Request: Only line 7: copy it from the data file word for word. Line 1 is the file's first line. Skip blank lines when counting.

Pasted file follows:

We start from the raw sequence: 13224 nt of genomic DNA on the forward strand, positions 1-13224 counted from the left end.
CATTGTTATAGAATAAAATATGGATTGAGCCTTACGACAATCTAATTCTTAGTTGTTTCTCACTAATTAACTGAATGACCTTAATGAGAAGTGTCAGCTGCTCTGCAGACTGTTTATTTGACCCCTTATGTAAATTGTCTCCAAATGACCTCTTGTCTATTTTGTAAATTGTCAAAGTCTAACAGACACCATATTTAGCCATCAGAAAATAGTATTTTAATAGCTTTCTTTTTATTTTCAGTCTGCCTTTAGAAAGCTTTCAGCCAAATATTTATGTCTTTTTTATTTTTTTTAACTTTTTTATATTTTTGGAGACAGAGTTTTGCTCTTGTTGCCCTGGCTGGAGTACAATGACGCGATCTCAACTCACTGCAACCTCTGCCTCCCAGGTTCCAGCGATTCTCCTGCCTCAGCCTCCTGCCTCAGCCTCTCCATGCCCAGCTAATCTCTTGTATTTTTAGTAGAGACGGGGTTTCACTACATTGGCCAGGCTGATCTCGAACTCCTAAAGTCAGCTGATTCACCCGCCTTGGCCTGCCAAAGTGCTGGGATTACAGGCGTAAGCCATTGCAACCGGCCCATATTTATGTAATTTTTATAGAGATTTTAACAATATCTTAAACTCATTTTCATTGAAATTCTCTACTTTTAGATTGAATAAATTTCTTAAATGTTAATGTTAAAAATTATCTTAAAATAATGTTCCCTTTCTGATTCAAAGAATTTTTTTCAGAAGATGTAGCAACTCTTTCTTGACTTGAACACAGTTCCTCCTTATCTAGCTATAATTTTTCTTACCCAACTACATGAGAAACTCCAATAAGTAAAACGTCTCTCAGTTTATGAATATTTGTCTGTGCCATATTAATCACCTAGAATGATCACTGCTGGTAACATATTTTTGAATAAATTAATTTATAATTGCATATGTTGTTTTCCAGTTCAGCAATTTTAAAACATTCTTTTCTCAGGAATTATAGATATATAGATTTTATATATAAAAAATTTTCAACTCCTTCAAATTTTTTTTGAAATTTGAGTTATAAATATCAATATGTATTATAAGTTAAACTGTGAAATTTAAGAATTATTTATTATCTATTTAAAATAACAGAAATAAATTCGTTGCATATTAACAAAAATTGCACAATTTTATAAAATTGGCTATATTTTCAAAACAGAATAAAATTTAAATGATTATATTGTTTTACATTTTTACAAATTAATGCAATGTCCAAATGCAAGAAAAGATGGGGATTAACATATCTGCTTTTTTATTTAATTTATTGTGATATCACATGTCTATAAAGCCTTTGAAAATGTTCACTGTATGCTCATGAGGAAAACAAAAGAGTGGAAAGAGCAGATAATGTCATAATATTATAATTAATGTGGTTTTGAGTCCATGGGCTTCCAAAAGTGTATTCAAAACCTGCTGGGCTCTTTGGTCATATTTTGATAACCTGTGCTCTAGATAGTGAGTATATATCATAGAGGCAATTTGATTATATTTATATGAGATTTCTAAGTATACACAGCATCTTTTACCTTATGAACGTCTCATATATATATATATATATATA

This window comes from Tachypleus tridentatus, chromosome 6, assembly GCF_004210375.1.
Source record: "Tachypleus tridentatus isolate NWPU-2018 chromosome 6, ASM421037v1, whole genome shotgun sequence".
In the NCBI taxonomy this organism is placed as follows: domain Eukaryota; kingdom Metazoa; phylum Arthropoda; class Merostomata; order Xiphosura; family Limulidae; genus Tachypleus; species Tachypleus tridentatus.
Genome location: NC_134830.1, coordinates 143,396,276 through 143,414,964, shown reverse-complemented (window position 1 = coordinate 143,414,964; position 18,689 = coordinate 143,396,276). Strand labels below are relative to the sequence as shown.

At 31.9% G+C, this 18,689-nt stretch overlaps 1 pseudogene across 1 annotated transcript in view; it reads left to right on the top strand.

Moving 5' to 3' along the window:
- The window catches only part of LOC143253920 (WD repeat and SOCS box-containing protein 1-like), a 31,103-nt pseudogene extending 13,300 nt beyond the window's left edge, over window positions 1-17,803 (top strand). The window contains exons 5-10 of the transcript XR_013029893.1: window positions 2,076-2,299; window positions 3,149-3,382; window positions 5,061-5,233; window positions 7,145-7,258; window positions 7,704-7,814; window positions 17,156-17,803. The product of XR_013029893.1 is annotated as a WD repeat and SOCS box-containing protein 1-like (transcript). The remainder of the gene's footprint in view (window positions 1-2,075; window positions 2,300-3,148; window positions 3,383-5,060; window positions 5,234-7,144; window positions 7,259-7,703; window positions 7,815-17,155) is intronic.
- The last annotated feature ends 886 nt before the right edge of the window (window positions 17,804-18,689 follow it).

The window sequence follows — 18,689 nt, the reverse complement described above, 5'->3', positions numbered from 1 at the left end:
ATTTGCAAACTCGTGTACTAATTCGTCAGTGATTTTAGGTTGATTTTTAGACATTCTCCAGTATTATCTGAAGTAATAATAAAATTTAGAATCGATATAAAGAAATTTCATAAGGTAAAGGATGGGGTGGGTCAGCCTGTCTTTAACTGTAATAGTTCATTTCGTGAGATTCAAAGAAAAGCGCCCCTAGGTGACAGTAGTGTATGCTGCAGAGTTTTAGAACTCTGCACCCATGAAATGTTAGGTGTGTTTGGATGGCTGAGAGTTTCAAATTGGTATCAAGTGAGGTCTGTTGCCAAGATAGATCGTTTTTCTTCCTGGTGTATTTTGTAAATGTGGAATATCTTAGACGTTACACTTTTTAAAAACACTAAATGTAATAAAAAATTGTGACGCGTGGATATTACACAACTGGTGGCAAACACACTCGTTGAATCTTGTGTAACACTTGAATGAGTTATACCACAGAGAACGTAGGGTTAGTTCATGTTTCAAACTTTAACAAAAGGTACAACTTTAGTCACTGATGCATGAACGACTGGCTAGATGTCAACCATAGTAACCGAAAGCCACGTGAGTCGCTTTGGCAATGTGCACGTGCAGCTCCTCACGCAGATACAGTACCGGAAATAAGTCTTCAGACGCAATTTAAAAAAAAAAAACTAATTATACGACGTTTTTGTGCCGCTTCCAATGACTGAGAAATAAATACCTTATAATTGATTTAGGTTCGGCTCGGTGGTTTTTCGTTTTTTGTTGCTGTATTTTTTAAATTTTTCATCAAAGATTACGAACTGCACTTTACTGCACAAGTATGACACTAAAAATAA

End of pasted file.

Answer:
At 31.9% G+C, this 18,689-nt stretch overlaps 1 pseudogene across 1 annotated transcript in view; it reads left to right on the top strand.